You can limit maximum number of requests allowed to be served over a single Keep-Alive client connection – use maxkeepalivereq directive in global and/or website sections of the configuration file. Default value: 20 requests.
aiScaler reports number of keep-alive requests served over each keep-alive client connection in its access log file. If you’re kind of person that likes to fine tune stuff, try setting different increasing maxkeepalivereq values till you the reported number of served keep-alive requests stops growing. Doing so will speed up the loading of the page for your visitors.
Sometimes you know that a certain request URL results on in a response that is unlikely to be followed by additional Keep-Alive requests from the clients. In this case letting connection to go into Keep-Alive state is a straight waste of resources – as it is never used again. For such URLs you can set conn_close setting in the matching pattern section.
You can see gauge the effectiveness of client Keep-Alive connections by observing average number of client requests per client connection – it is reported both in Global and Website sections of Web self-refreshing monitoring pages. The higher the number, the better the experience for your visitors, however, larger number might mean more open connections on your aiScaler serve, so you might need to adjust aiScaler’s client Keep-Alive settings to find a middle ground.


Server-Side Keep-Alive connections. 
aiScaler is capable of maintaining Keep-Alive connections to origin servers. Similar to client- side Keep-Alive connections, having OS-side Keep Alive connection allows you to speed up request processing time by amortizing TCP/IP connection establishing overhead over many requests. It is less beneficial however, compared to client-side Keep-Alives, as aiScaler and origin servers are frequently located not only in the same hosting facility/datacenter, but are attached to the same switch – with latency in microseconds, not tens or hundred(s) of milliseconds as often is the case with client-side connections. However, if the origin servers are hosted in a geographically remote Datacenter, a significant latency away, consider using OS Keep-Alive, it will make responses much faster.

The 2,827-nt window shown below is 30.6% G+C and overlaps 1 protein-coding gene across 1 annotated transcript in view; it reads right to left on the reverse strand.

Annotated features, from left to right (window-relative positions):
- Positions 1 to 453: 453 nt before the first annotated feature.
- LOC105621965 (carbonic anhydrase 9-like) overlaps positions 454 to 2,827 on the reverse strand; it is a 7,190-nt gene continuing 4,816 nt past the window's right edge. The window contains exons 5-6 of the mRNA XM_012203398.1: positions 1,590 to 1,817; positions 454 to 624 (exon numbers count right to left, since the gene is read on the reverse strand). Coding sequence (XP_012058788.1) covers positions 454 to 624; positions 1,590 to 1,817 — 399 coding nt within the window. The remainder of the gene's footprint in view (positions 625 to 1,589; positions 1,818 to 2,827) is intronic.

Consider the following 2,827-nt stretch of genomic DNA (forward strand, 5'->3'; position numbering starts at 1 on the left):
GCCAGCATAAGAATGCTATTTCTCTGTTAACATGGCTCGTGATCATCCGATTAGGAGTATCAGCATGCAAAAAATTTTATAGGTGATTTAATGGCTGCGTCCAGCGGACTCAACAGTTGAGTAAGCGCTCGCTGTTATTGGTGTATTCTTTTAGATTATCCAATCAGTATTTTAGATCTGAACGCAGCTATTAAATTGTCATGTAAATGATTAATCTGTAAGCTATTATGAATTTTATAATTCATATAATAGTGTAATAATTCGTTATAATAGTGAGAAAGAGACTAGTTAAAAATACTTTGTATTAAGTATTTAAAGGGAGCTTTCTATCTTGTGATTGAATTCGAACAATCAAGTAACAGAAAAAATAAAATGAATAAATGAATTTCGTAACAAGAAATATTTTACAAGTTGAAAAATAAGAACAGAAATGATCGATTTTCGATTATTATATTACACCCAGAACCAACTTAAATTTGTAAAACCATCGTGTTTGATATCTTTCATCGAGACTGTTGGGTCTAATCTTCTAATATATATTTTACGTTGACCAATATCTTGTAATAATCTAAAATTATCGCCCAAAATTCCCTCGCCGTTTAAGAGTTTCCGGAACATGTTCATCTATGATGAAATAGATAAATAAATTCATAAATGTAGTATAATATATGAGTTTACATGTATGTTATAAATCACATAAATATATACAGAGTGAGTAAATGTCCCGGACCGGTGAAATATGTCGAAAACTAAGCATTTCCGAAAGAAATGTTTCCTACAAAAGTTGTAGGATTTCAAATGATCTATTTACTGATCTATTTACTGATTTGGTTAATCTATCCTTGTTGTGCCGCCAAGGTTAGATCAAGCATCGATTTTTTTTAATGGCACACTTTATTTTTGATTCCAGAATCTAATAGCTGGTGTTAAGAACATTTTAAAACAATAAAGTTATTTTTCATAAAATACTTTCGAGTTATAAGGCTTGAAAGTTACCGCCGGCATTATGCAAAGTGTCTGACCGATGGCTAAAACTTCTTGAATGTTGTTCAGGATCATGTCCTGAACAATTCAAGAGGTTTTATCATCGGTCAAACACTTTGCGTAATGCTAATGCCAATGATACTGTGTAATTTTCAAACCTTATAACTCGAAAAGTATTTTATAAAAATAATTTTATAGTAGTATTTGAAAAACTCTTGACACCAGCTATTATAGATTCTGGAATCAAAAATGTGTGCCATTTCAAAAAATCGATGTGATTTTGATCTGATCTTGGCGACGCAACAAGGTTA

Please note that you should test Origin Server Keep-Alive feature before turning it on for production use. You must ensure that origin web servers support Keep-Alive connection (most do) and also configure it to persist for the reasonably long time and number of request, to realize maximum benefits.
To specify maximum per-origin-server number of open Keep-Alive connections to maintain, set it via:

max_os_ka_connections NNN

To specify maximum number of requests to be allowed per Keep-Alive origin server connection, set it via:

max_os_ka_req MMM

Please note that you might see a very long response time in case of conditional keep-alive requests to some origin servers. To fix this issue, simply set max_os_ka_req to 0, at global or website level: 
Most origin web servers are configured to only use a Keep-Alive connection for a few seconds, before discarding it and requiring opening of a new connection . The reasons for this include logic “resets” – to catch and stop any memory leaks in the application code and reducing number of processes and open connections that operating system needs to maintain on origin server. You might want to fine-tune aiScaler by setting max_os_ka_time parameter in global section match origin web server setting.
Please note that these OS Keep-Alive settings can be specified at global or website level, latter overriding global values.  max_os_ka_req MMM
max_os_ka_req 0  You can see judge the effectiveness of Origin Server Keep-Alive connections by observing average number of OS requests per OS connection – it is reported both in Global and Website sections of Web self-refreshing monitoring pages. The higher the number, the faster it is to obtain a response from Origin Server, as it reduces (amortizes) overhead of TCP connection handshake. Again, the savings are most noticeable when aiScaler and Origin Servers are located in different Datacenters.